Deep Dive: The Velvet Underground/Lou Reed

You know those musical artists and bands that are supposed to be super influential but you only know like one or two of their hits? Or the bands that your hipster friend raves about, but every time you hear them on the radio you change the station because all you hear is noise?

I’ve been told I know a ton about music, and yeah I probably do know way more than the average person. But, there are still plenty of artists about which I am ignorant. This year I decided to randomly select one of those artists each month and do a deep dive, reading about them and listening to their songs and albums to get a better sense of who they are and what they are about. And more importantly, to see if I have been missing out on some awesome music.

For January 2020 I chose to do a deep dive on The Velvet Underground and Lou Reed. Both the band, and Lou Reed, are Rock and Roll Hall of Fame inductees. The Velvet Underground is regarded as one of the most influential bands in rock history. Rolling Stone ranked them as the 19th greatest artist of all time, and Lou Reed is rock royalty. But I didn’t know shit about them beyond a few hit tracks.

The Velvet Underground was active for a short period in the late 1960s and early 70s. The original lineup most notably consisted of vocalist Reed, guitarist Sterling Morrison, and John Cale on bass, keyboards, viola, and anything else he could get his hands on. Maureen Tucker was the primary drummer on all of their albums. The lineup changed a bit over the years.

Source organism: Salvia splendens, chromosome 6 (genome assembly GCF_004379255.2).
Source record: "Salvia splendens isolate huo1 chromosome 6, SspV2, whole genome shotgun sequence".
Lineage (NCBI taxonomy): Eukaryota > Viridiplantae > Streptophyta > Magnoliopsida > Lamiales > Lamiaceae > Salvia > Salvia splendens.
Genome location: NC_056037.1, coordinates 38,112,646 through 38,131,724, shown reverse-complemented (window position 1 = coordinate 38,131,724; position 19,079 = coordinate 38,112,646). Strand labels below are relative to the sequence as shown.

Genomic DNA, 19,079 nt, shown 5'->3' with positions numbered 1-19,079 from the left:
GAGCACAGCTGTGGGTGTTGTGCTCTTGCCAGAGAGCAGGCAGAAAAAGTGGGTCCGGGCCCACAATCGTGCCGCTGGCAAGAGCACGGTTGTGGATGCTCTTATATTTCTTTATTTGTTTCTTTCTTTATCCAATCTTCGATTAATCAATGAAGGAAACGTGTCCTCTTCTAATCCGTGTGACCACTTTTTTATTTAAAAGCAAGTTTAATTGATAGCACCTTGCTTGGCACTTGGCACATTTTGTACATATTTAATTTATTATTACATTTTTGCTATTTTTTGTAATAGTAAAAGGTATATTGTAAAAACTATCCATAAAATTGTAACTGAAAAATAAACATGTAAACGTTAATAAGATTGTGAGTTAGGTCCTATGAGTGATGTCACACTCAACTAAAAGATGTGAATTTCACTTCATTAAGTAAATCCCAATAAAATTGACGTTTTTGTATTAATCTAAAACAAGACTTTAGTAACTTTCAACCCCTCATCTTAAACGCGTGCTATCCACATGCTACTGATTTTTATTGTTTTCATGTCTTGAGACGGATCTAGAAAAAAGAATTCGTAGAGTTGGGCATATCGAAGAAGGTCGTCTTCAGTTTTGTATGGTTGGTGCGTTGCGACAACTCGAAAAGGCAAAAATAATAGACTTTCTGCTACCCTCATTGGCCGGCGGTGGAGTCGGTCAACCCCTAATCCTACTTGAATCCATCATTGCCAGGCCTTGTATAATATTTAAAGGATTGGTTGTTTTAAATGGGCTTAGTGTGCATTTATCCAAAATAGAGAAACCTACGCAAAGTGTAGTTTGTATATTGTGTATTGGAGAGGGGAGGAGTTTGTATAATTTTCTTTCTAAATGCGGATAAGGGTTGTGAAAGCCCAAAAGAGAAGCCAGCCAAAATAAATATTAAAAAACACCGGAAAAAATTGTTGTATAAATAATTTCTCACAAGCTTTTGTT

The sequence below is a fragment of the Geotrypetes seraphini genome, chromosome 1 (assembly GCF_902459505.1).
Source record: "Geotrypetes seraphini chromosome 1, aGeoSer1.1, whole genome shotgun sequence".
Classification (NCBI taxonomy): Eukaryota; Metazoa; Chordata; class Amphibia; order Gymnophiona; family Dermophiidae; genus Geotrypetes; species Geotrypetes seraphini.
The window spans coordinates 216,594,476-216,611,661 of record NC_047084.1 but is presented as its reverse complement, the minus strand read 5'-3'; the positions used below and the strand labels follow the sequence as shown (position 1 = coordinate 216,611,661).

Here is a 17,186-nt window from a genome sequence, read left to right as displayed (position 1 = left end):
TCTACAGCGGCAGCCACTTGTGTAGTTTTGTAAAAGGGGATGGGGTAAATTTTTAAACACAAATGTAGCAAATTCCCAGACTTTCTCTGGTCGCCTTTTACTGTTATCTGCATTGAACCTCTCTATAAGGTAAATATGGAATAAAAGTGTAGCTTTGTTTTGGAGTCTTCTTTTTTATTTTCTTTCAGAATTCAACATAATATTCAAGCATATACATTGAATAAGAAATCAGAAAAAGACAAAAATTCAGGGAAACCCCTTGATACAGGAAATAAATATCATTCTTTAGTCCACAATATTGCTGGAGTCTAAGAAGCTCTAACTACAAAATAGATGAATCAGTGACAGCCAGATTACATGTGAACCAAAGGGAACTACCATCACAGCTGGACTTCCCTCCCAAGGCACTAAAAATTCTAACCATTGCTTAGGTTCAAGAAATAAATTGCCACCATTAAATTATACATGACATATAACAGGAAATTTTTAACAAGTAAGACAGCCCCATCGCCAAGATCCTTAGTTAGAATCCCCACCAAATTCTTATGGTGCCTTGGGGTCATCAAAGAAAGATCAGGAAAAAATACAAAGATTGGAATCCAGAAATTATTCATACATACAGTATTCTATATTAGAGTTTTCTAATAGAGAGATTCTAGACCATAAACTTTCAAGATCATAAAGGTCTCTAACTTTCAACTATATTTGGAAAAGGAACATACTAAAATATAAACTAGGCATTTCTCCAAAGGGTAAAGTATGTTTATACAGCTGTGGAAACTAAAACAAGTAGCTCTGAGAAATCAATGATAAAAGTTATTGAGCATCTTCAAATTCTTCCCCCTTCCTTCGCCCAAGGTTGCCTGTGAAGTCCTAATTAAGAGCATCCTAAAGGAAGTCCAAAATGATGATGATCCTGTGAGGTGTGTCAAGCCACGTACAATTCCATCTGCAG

The Velvets were tremendously influenced by artist Andy Warhol, who was even their manager for a while. They were part of Warhol’s “Factory” community with other artists and performers and they will always be associated with pop art and the New York counterculture scene.

I found the Velvets sound to be hard to listen to. Reed’s harsh voice over acerbic guitar riffs full of feedback, most notably on the faster, louder songs, left me reaching for noise-cancelling headphones. The slower, softer songs were much better in my opinion. That said, I understand how their sound could have been seen as revolutionary in the 1960s when compared to the melodic sound of the Beatles and the rhythm and blues influence of the Rolling Stones. The Velvet Underground sounded nothing like the popular bands of the day and without question they had an influence on the punk and alt rocks bands to come.

I came away from this experiment with an appreciation for what The Velvet Underground accomplished, but still only like their more accessible hits like Rock & Roll and Sweet Jane.

Given that I liked the slower, more accessible Velvets songs it should come as no surprise that I really liked Lou Reed’s solo work. I can’t say I’ve always been a Lou Reed fan, but I definitely enjoyed his well known songs like Dirty Blvd., Walk on the Wild Side, New Sensations, and I Love You, Suzanne. But listening to deeper tracks cemented my fandom. I can definitely see Lou Reed becoming part of my regular rotation, especially when I’m feeling in the mood for something a little on the dark side.

Perhaps no other artist wrote more eloquently about the struggles of people living on the fringes of society, likely because he truly lived among them. His demons have been well chronicled over the years, and decades of drug and alcohol use led to his death from liver disease in 2013 at the age of 71. Over the years he suffered from diabetes, hepatitis, and eventually cancer.

Lou Reed lived hard, but his music lives on.

One thought on “Deep Dive: The Velvet Underground/Lou Reed

  1. That’s an interesting undertaking: “supposed to be super-influential but you only know like one or two of their hits.” I find that with a number of artists like Radiohead, the Clash, Elvis Costello, Patti Smith and several others. However, one name that has come up quite a bit for me is Nick Drake–a wonderfully gifted guitar genius and lyricist who, like many artists of his personality, died way too young. May I suggest “Five Leaves Left”?(1969)

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